Monday, 12 April 2021

The Beast and the Magic Sword (1983)

The Beast and the Magic Sword (La bestia y la espada mágic) is a 1983 Spanish-Japanese co-production written and directed by Paul Naschy (under the name Jacinto Molina). It was filmed partly in Spain and partly in Japan.

The story begins in the year 938. The Emperor Otto has defeated the Magyars and has thrown their chieftain Bulcho into a dungeon. Otto is afraid to execute the Magyar - the people believe that doing so will unleash a curse. Bulcho must be killed in single combat and only one man can be sure of doing that - Count Irineus Daninsky. The price Daninsky sets for doing this favour is the hand of Otto’s youngest daughter Iswaka in marriage.

Otto’s plan works and Bulcho is destroyed, and Daninsky marries Iswaka. But they don’t live happily ever after.

There’s one thing Otto has failed to account for - Bulcho’s mistress Armesse. Armesse is a powerful witch and she curses not just Daninsky but all his descendants. The Daninskys will be werewolves, hated and feared.

More than six centuries later the Daninskys are still cursed. Waldemar Daninsky, a distant descendant of Irineus, is a werewolf.

Waldemar is a tortured soul. He is aware of his nature and he is aware of the horrors he has perpetrated. He hates himself and he hates his fate. But what can he do? He cannot be killed.

The only man who might be able to help him is Salom Yehuda but that wise old man falls victim to ignorance and superstition. He does however manage to give Waldejmar some hope - in a distant land called Japan in a city named Kyoto there is a sage named Kian who may be able to cure him. Waldemar and his wife along with Salom Yehuda’s blind niece Esther travel to Japan but finding Kian will not be so easy. And Waldemar has already started to spread death and destruction in Japan.

While Kian is being sought by Waldemar Kian, whose wisdom is well-known, has been asked to investigate the recent spate of brutal killings. Kian is not a superstitious man but he has come to believe that the murders have been carried out by a wolf-man. He has even seen this creature. So Kian is looking for Waldemar.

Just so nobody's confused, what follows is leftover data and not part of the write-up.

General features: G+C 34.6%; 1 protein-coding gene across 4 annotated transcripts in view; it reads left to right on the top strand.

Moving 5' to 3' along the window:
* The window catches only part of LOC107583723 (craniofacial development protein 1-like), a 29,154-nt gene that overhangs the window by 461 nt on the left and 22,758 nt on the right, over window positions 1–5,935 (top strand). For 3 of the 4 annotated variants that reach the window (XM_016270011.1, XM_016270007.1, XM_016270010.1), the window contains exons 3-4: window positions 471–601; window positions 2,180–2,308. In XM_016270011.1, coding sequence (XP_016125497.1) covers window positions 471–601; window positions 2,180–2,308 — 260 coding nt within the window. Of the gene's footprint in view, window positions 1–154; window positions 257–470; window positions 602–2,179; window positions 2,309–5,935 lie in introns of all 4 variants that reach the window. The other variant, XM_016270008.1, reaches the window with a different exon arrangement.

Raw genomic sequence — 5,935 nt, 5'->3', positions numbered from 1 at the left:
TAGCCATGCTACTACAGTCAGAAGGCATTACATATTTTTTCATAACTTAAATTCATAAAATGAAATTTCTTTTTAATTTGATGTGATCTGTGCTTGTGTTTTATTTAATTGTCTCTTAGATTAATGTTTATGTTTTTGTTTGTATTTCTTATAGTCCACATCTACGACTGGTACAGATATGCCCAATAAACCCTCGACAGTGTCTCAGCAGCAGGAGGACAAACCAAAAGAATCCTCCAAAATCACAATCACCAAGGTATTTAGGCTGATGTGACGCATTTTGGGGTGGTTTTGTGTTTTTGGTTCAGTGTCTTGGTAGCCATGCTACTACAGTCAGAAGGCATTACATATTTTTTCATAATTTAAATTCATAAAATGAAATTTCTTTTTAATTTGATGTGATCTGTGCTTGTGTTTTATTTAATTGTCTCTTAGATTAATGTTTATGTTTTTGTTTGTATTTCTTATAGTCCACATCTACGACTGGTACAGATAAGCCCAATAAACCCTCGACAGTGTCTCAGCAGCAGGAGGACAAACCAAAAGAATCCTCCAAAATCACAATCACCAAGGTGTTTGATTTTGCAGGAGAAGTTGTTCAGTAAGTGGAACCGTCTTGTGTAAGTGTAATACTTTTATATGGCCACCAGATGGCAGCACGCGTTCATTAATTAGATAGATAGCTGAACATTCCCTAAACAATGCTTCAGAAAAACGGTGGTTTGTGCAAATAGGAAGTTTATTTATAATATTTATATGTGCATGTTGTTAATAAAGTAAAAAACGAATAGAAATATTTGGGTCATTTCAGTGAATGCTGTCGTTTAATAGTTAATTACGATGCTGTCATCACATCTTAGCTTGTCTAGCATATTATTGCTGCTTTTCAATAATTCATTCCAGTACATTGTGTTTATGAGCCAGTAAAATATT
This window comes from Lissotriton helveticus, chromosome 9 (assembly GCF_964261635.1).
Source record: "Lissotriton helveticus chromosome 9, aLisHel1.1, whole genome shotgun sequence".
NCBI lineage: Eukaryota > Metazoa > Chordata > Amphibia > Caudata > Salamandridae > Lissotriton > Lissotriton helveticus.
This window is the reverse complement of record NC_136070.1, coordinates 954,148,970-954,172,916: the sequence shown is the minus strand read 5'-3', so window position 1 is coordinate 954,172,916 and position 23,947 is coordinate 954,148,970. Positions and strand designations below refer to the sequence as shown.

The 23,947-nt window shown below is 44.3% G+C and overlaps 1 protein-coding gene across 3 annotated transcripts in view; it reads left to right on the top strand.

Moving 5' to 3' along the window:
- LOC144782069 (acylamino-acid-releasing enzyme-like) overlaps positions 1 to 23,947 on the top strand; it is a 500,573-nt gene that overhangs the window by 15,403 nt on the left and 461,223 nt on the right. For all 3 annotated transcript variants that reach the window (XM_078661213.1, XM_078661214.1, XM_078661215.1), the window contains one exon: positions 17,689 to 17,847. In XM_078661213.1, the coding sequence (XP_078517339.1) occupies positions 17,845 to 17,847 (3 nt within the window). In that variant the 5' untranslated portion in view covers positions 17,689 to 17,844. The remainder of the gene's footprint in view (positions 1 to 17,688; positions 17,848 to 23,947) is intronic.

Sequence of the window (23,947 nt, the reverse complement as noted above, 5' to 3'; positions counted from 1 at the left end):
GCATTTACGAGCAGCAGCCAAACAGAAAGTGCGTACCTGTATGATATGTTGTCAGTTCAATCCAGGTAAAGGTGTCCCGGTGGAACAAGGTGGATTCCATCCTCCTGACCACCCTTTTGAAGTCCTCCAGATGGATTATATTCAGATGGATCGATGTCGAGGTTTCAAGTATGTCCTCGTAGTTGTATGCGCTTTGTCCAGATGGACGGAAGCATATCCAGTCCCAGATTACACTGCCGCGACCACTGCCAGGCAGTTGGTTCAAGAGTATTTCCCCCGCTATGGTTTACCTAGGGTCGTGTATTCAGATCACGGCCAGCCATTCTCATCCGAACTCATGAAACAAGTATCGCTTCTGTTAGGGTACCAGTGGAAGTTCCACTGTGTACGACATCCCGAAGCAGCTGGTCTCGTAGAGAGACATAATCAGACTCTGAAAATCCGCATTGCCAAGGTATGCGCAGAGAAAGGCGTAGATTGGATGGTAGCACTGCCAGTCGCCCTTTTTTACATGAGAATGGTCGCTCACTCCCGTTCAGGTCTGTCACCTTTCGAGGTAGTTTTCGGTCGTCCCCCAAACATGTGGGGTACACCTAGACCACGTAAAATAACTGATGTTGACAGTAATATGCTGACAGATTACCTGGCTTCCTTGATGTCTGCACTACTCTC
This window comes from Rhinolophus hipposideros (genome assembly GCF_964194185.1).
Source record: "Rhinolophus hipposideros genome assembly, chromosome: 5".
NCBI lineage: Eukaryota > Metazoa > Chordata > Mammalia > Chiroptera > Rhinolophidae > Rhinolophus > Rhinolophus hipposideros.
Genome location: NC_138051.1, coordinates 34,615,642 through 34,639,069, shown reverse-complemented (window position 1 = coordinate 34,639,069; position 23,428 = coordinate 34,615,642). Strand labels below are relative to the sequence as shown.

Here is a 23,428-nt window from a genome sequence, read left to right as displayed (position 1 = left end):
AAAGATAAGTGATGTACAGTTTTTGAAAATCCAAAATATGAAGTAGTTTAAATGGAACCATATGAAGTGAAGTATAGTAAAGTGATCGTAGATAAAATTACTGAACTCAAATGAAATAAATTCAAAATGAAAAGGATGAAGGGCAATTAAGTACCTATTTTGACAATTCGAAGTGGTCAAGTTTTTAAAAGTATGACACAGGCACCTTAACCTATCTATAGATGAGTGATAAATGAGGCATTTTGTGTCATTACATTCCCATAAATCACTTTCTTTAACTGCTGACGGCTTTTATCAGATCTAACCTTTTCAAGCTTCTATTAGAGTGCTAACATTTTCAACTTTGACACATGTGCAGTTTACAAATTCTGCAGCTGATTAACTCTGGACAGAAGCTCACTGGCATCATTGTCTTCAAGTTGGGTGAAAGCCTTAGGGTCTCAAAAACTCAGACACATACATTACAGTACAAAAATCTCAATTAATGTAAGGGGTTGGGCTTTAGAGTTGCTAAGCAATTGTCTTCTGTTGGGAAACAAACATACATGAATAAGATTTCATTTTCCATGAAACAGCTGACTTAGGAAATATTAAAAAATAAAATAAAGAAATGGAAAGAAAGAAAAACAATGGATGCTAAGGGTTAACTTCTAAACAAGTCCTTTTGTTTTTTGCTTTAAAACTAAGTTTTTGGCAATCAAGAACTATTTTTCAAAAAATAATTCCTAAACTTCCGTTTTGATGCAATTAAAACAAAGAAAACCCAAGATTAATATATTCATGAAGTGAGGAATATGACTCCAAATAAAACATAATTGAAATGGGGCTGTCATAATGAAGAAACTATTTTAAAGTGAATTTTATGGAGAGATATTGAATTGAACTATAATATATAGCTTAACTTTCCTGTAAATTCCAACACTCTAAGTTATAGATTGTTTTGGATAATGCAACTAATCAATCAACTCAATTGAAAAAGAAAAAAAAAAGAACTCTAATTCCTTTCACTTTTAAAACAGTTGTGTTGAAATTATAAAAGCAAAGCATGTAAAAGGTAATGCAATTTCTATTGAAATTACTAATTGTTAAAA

Kian is not sure that he can cure Waldemar but he intends to try, a decision that has fateful consequences.

Paul Naschy was already an established star (and screenwriter) in Spanish horror cinema when he started directing in 1977. He played a wide variety of horror rôles but it was his many portrayals of the tragic werewolf Waldemar Daninsky which made him a cult icon.

Junko Asahina steals the picture as the evil but seductive sorceress Satomi. Junko Asahina had made quite a few Roman Porno movies for Nikkatsu so being seductive was no problem for her. Shigeru Amachi is very good as the troubled Kian.

It’s easy to see why so many Waldemar Daninsky movies were made. He’s a true tragic monster. He is responsible for the deaths of countless innocent people, but is he really responsible? He’s not sure himself. He was a character who lent himself to horror movies with some complexity. And he presents a real challenge. The audience has to be horrified by his evil deeds but still be able to empathise with the good side of him.

Kian is somewhat complex as well, a wise man who fears that he is not wise enough and that he may be making tragic mistakes. Which to some extent is true. He has been presented with an awesomely difficult problem in trying to save the soul of Waldemar Daninsky and his fears that he is out of his depth may be well-founded. Kian is a samurai as well as a sage so he gets to do plenty of action hero stuff as well. A character who is both action hero and sage is an interesting touch in an 80s horror movie.

There are really two heroes, Daninsky and Kian, although Daninsky is obviously both hero and villain. There’s an excellent out-and-out villain, the samurai Eiko Watanabe (Jirô Miyaguchi), a man who has long been jealous of Kian. And of course there’s the deliciously evil villainess Satomi.

There’s some gore but it’s not too over-the-top and there’s some nudity but not very much.

And since it’s set in Japan you may be wondering - are there are going to be ninjas? The answer is yes. There’s even a girl ninja. And as well as the usual werewolf mayhem there are sword fights.

There is some controversy concerning the correct aspect ratio of this film. It was shot open matte but the guys at Mondo Macabro believe that that it was intended to be shown theatrically in the widescreen format. They’ve solved the problem by providing both 4:3 and 16:9 versions on their Blu-Ray release. Being Mondo Macabro they’ve also provided us with plenty of extras including an audio commentary.

This is perhaps the most satisfying and interesting of all Naschy’s horror movies. The Japanese co-production deal was very successful, the film was made mostly with Japanese money and the budget was much higher than he was used to (and the Japanese producers were very supportive). The sets and costumes are quite lavish. Naschy was at his peak as a director - this is a rather polished movie. The meshing of European folklore and Japanese culture works well. The fight scenes are exceptionally well done. There are really two main characters, Daninsky and Kian, and both are interesting and complex. The tragic nature of the werewolf is handled cleverly and Daninsky is one of several characters whose fates have an element of tragedy to them. Unfortunately after this film Naschy’s career went downhill but The Beast and the Magic Sword remains an impressive achievement. Highly recommended.

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